Well today dawned with 5 to 7 knots of wind from the South. Not a lot to move in. I was hoping that it was a temporary change so I left the 2 reefs in the main sail and put out a bit more jib instead. I wasn't too keen to shake a reef as I would most likely need to put it in shortly after and I was still tired and thinking of my bed...
I had next to no sleep the night before. I was sailing past the Auckland Islands and knew there were some fishing boats around and the occasional cruise ship so I wasn’t as relaxed as I have been. I set the B&G radar guard zone alarms but with the squalls around the rain kept tripping the alarms. I would be almost asleep and beep beep beep it would go. So, whilst effective in spotting targets on the radar it meant very little sleep for me.
So after a morning of napping I went on deck to take a look around, I spotted an inquisitive seal who was taking a look at the boat but apart from that it was ocean all around me and not another sole insight.
The winds had by now steadied at 10-15 knots and the boat was moving along nicely. The sun was out and the sky was filled with fair weather cumulus clouds. As I was lapping up a bit of sunshine I realized that it might just be warm enough for a quick bucket bath on the back deck. I have been wanting to wash my hair for several days now as my scalp had been starting to itch.
30 minutes later, once I had dug out a new set of clothes and boiled the kettle for some hot water I looked outside and it was cold, over cast and drizzling with rain, so the shower on deck was cancelled in lieu of a warmer spot inside the boat. I did manage to wash my hair but I can’t say it was easy in a rolling boat. Now I feel so much better. This was the first real bath of the trip. Previously I had just been using baby wipes to keep clean but it’s never really the same.
With all this light wind I wasn't getting the speeds up to add any charge into my batteries. As I needed all the instruments on last night and I still haven't had the opportunity to re-charge my redundancy batteries. My primary system was getting dangerously low.
With the system supplied by Lithium Power I have stacks to draw from and you can use almost the whole charge of the battery, not just the top section like a lead acid battery. Also for every amp in you get one amp out. This is not the case with the lead acid you need multiple amps to go in before you can get your amp of power back out. For all these reasons and more I have found the lithium system a great system to have on the boat. The only thing you really need to watch is that the charge never goes below 10%. If this happens you lose your battery and there is no going back.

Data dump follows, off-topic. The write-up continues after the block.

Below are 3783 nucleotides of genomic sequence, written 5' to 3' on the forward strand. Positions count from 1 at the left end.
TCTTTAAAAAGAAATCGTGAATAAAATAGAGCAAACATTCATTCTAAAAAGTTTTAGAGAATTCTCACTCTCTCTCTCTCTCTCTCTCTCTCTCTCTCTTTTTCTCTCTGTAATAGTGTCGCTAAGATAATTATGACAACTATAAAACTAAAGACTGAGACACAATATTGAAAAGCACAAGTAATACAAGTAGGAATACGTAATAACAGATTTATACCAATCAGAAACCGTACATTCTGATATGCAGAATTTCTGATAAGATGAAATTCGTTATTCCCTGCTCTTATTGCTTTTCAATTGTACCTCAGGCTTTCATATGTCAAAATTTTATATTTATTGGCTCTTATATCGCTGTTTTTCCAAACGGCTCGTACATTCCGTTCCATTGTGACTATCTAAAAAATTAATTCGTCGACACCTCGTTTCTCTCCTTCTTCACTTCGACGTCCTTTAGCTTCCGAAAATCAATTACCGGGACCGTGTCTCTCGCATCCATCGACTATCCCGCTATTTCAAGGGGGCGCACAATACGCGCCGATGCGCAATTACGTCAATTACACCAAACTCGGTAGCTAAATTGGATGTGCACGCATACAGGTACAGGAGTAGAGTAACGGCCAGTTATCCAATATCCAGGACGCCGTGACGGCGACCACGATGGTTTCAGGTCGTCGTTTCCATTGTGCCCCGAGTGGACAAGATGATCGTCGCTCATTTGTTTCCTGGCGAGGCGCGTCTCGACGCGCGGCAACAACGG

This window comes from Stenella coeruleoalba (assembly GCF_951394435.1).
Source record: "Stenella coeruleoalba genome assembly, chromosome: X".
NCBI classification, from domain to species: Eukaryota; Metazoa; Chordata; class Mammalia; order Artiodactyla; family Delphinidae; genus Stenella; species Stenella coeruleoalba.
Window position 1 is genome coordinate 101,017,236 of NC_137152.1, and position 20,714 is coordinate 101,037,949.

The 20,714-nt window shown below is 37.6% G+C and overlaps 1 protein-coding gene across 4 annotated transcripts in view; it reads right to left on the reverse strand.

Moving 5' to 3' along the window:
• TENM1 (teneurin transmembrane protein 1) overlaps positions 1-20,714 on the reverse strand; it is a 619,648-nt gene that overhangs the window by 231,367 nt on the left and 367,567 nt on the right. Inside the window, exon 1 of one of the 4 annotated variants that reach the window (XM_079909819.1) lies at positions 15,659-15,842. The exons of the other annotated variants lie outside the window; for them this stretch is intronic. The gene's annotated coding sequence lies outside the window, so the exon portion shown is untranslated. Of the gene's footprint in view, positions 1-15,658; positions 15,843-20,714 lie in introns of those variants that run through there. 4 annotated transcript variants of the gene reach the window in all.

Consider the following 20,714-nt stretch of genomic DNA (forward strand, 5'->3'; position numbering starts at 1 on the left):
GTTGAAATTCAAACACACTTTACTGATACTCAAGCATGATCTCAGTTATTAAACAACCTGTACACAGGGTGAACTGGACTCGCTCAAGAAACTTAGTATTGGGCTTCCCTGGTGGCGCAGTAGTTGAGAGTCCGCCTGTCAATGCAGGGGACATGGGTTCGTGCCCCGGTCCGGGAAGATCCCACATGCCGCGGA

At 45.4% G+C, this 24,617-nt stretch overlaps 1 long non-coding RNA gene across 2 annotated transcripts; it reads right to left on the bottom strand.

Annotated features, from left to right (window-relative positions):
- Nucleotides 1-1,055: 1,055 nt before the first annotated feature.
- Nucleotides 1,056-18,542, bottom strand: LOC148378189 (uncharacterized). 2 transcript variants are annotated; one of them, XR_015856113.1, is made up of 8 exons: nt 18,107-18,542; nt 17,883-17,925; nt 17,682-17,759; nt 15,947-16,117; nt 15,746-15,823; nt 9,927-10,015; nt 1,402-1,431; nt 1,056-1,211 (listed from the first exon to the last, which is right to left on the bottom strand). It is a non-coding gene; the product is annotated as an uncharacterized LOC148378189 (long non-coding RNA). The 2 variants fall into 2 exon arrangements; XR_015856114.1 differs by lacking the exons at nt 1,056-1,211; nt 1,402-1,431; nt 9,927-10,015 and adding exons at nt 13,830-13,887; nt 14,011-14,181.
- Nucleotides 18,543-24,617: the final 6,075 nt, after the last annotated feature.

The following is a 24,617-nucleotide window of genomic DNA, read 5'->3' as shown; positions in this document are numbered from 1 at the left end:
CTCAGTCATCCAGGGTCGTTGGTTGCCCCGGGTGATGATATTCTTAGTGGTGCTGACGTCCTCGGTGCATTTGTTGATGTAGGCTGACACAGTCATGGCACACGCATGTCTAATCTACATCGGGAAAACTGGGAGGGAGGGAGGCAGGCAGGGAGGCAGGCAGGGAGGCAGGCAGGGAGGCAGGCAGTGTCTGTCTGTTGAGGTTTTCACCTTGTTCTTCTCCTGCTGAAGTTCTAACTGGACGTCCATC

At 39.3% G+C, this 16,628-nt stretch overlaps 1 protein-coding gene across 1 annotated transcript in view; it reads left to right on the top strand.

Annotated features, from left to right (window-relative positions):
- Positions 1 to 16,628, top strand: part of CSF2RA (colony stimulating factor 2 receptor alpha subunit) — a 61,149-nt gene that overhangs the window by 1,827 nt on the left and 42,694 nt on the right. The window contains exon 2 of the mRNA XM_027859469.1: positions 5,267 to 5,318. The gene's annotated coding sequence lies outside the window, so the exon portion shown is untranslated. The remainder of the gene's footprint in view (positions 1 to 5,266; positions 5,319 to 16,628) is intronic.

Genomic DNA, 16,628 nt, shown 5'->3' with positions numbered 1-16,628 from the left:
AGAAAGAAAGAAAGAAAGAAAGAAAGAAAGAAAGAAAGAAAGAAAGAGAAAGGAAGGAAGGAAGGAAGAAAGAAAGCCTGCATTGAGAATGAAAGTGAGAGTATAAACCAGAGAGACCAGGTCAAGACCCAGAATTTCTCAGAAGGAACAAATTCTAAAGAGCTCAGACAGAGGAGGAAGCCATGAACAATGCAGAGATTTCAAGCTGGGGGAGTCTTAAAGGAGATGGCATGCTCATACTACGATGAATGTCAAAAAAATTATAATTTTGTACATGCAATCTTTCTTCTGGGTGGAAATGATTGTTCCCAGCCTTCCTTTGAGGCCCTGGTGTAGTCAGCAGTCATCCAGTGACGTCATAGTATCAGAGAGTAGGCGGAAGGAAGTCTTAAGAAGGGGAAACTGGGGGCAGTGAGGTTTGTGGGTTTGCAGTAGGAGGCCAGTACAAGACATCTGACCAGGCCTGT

This morning my charge was at 20%, a little too low for comfort. I also know that I have some stormy conditions likely tomorrow and Friday. I want to make sure that the boat is in tip top shape to deal with any situation that may arise during those conditions. This includes making sure I have enough power for my auto pilots to run. 20% just doesn’t cut it, so it was with a heavy heart that I decided I would need to void the 100% eco powered part of my trip and turn on the generator to get some charge back into my batteries. It might end up being a 90% eco powered trip.
I must say, I am gutted that I have needed to do this. I have been waiting for the right conditions to charge the batteries up for over 5 days but I simply haven’t had them. For the last week I have been using minimal power and running a mostly dead ship. Only the bare necessities.
Unfortunately, this prolonged the power struggle but it hasn’t eliminated it. As I said in a previous blog, I am missing the one piece of equipment that would have picked up the slack when the other charging systems were not putting out. Oh well, it can’t be changed and safety comes first. I will try to minimize my usage of the generator and will log how many hours I needed to use it and let you all know at the end of the journey.
The winds are now a steady 15 knots from the W and I am sailing on a course of 60 degrees towards to the Antipodes Island. The plan is to sail below this island but by traveling NE over the next day or so I should miss the worst of the swell coming off the forecasted Low heading my way. I have now cleared both the Auckland Island and Campbell Island and I also managed another big milestone……..the of passing my second cape. The South West Cape which is off the bottom of New Zealand was passed at 11:10:51 my local time this morning. The next cape is some ways away. It is Cape Horn.
P.S. (from Mum) I have been given access to Fedors Log (Fedor is the current record holder). I will hopefully be able to share some parts with you over the coming weeks, but I thought I would mention that he seemed to see an amazing number of Ice Bergs in this area………………….I have sort of settled into a fairly calm state, not waking up 3 times a night to check the tracker any more, (worse than a new born), even forgetting for a time to check at all……but reading Fedors Logs of his travelling through this area between New Zealand and Cape Horne (and I won’t even mention after Cape Horne) has re awakened the stress levels……………….just greyer and greyer,